First, I can’t thank anyone enough for the response on my last post; it was quite unexpected. I’m glad to have touched the hearts of so many and to have received such a beautiful outpouring of love and support in the comments and e-mails that followed. It really helped me feel less alone, and you should all stop to think of how amazing you are for reaching out to a practical stranger. Thank you.
Right now the biggest thing on my mind is, a friend of mine who I wrote about several months ago, Brooke, is in the very final stages of myalgic encephalomyelitis. There were recently several weeks when insurance troubles denied her hospice care, during which she deteriorated very quickly. I do know she is getting at least some pain relief, and that is a blessing, and recent complications hint that it might not be too long…which is probably a blessing, too, if you ask me. She worked extremely hard to produce this post and a subsequent one to cover any confusion about her decision to deny “life saving” measures (questionable terminology) such as feeding tubes, which would only work to extend her suffering past her natural end. Her family will be delivering any updates as they occur.
[ETA: As of writing this, she’s managed to produce one more post clarifying that her amazing doctor convinced hospice to accept her for another 60 days. And amazingly, her bravery has led to being a part of an upcoming documentary about the severity of true myalgic encephalomyelitis, one that might chronicle her passing from this world in an effort that will accomplish her original goal of Documenting M.E. and all that it entails, to help spread the truth for us all.]
Also, I’m in the midst of a further relapse. My health has been in a state of decline since June, and additional stressor after additional stressor pushed my body over the edge. Or at least that’s what I assume happened, because I can’t pinpoint one particular thing that did it. I do know the emotionally draining act of writing a goodbye letter to my friend–because life happens–sent me into incapacitating illness for a straight week, during which I was struggling to remain conscious every single day. It was quite scary, but I’ve since become able to stay awake more easily…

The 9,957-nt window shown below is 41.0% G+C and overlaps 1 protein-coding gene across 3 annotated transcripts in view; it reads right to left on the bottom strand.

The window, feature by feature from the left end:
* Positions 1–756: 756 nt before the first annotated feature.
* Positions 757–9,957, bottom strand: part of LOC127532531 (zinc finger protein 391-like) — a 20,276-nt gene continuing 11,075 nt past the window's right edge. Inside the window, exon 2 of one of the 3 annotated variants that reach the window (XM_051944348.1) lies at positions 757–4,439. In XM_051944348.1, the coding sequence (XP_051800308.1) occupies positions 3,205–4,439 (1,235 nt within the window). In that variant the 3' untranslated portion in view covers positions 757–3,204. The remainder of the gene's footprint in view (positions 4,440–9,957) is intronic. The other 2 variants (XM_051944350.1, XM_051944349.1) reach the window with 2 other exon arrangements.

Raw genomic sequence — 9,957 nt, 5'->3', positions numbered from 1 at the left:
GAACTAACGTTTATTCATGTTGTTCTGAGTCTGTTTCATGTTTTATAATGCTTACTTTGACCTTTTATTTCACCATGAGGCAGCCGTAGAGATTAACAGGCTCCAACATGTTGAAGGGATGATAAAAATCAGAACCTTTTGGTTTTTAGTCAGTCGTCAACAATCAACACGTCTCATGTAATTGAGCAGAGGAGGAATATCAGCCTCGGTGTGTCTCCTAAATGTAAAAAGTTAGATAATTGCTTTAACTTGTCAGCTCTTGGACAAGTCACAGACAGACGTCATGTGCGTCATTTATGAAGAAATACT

It actually took me a while to realize I had relapsed. When I first felt the decline, I expected to recover in a few days, as my health is highly sporadic and changes every day, every hour, every ten minutes some days… And I even expected this recovery might be more extended because of the seemingly continuous stream of triggers… But while I was knocked out last week, it occurred to me that my waiting to improve back to my previous levels of energy had spanned about 8-9 weeks already.
I may write further posts on this and other topics, soon, but right now it’s easier for me to do other things that only require small periods of focus. I’m updating my website behind the scenes, mostly.
Please continue to send your prayers, metta, and positive thoughts to our dear Brooke, her husband, and the rest of her friends and family. Also, to everyone who has recently subscribed here, thank you, and rest assured I will continue to write. (The Life Lessons section has a collection of my favourite posts, in the mean time.) My girlfriend might even be helping write a few sections and/or articles. If you want to contribute either with writing or links that you’ve found particularly helpful, don’t be shy about getting in touch! This site is for my expression, but the information I stand behind should be for the benefit of all.
I shall be focused on finding stability in this relapse.
♥ a rainbow at night